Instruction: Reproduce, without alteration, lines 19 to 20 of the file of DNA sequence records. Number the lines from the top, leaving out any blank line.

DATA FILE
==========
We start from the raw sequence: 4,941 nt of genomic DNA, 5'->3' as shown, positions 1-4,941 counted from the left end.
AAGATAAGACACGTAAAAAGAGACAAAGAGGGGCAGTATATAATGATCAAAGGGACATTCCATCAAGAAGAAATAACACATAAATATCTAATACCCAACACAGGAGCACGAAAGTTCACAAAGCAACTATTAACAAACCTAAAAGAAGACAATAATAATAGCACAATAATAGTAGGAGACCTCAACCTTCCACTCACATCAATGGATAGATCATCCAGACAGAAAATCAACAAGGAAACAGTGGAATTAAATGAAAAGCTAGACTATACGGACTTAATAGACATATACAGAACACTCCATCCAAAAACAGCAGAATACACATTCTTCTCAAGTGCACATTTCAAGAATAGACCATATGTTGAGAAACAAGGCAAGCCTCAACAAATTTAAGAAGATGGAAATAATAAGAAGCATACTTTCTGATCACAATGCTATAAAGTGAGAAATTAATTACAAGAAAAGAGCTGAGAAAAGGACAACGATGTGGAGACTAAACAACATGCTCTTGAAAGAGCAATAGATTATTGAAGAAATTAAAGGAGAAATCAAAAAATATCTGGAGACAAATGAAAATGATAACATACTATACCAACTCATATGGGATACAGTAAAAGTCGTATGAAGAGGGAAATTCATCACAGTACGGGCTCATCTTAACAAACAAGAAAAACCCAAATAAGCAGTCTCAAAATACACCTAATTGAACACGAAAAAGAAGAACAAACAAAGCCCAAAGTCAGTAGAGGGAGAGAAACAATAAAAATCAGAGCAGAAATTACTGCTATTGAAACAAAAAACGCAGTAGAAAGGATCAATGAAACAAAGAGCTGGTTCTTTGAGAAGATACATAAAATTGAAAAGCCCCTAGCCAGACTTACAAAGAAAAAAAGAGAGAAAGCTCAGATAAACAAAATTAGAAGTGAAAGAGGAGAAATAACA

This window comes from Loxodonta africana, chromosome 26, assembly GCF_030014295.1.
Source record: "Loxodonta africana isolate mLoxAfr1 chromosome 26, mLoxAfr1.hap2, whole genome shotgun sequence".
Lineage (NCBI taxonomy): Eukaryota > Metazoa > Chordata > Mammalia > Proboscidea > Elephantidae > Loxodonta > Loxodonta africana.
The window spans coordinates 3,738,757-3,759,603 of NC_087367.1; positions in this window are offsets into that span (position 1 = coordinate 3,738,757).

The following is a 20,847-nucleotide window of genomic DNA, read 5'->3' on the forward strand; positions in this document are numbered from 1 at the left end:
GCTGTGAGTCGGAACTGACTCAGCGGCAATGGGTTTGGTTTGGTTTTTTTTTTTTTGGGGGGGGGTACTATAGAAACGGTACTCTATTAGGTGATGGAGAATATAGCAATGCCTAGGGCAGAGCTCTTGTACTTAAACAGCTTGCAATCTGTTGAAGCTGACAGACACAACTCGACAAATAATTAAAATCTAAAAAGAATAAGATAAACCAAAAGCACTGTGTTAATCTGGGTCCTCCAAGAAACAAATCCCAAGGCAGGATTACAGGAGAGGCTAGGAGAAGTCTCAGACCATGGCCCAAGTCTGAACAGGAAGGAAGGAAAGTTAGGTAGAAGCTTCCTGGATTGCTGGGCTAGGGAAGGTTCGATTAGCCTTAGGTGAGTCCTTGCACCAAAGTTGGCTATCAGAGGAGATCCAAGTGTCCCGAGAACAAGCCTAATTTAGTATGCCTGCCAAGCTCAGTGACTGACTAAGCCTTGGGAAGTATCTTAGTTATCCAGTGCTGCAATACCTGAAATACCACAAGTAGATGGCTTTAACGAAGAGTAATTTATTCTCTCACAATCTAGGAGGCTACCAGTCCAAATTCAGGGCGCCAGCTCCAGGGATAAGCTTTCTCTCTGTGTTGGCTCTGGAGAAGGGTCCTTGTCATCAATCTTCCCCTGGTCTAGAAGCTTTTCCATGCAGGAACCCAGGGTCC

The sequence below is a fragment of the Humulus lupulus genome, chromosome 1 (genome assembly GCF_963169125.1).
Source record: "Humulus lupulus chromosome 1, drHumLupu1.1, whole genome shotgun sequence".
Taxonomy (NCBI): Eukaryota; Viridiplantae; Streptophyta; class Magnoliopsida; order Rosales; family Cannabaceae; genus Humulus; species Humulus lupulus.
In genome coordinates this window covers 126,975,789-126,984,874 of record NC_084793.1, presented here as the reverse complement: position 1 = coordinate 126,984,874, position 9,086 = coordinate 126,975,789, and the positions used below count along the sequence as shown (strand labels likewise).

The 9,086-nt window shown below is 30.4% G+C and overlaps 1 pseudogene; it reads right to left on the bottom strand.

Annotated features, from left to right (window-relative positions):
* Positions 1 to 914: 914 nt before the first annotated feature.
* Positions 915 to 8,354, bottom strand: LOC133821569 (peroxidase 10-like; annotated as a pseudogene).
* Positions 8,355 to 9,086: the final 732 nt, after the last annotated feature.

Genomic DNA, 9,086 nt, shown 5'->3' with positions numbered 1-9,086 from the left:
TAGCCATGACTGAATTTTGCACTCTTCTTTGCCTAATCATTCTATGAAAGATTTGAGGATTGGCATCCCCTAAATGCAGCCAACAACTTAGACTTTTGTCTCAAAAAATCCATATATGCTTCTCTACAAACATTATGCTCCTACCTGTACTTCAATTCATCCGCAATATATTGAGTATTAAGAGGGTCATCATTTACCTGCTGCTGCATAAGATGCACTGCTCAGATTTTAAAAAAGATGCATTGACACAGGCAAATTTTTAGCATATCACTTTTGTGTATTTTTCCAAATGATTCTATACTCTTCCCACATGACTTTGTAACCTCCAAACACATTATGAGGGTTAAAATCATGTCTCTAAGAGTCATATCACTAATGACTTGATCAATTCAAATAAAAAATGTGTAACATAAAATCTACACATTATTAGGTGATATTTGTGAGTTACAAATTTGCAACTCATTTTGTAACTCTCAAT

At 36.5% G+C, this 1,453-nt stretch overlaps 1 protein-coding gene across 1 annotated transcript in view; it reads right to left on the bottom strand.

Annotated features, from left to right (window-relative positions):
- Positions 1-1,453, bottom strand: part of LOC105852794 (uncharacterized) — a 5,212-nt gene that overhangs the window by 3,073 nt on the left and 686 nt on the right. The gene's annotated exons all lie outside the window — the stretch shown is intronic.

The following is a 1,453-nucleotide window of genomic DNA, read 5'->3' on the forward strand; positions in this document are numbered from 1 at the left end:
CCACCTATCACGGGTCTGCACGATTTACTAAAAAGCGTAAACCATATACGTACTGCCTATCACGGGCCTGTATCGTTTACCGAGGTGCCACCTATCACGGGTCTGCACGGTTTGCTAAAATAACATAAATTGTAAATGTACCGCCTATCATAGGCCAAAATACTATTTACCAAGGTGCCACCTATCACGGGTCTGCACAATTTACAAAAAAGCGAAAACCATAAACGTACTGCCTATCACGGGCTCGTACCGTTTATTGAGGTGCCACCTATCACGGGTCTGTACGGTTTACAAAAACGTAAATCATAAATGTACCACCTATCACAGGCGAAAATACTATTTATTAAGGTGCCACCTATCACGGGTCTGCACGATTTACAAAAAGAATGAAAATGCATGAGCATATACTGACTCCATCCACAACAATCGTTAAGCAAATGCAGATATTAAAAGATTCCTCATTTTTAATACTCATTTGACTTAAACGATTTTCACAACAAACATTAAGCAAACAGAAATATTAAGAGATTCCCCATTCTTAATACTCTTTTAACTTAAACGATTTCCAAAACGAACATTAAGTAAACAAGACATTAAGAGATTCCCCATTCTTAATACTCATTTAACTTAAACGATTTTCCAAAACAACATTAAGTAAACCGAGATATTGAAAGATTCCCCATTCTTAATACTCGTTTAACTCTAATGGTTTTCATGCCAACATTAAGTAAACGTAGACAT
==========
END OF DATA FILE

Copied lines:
TAGCCATGACTGAATTTTGCACTCTTCTTTGCCTAATCATTCTATGAAAGATTTGAGGATTGGCATCCCCTAAATGCAGCCAACAACTTAGACTTTTGTCTCAAAAAATCCATATATGCTTCTCTACAAACATTATGCTCCTACCTGTACTTCAATTCATCCGCAATATATTGAGTATTAAGAGGGTCATCATTTACCTGCTGCTGCATAAGATGCACTGCTCAGATTTTAAAAAAGATGCATTGACACAGGCAAATTTTTAGCATATCACTTTTGTGTATTTTTCCAAATGATTCTATACTCTTCCCACATGACTTTGTAACCTCCAAACACATTATGAGGGTTAAAATCATGTCTCTAAGAGTCATATCACTAATGACTTGATCAATTCAAATAAAAAATGTGTAACATAAAATCTACACATTATTAGGTGATATTTGTGAGTTACAAATTTGCAACTCATTTTGTAACTCTCAAT

At 36.5% G+C, this 1,453-nt stretch overlaps 1 protein-coding gene across 1 annotated transcript in view; it reads right to left on the bottom strand.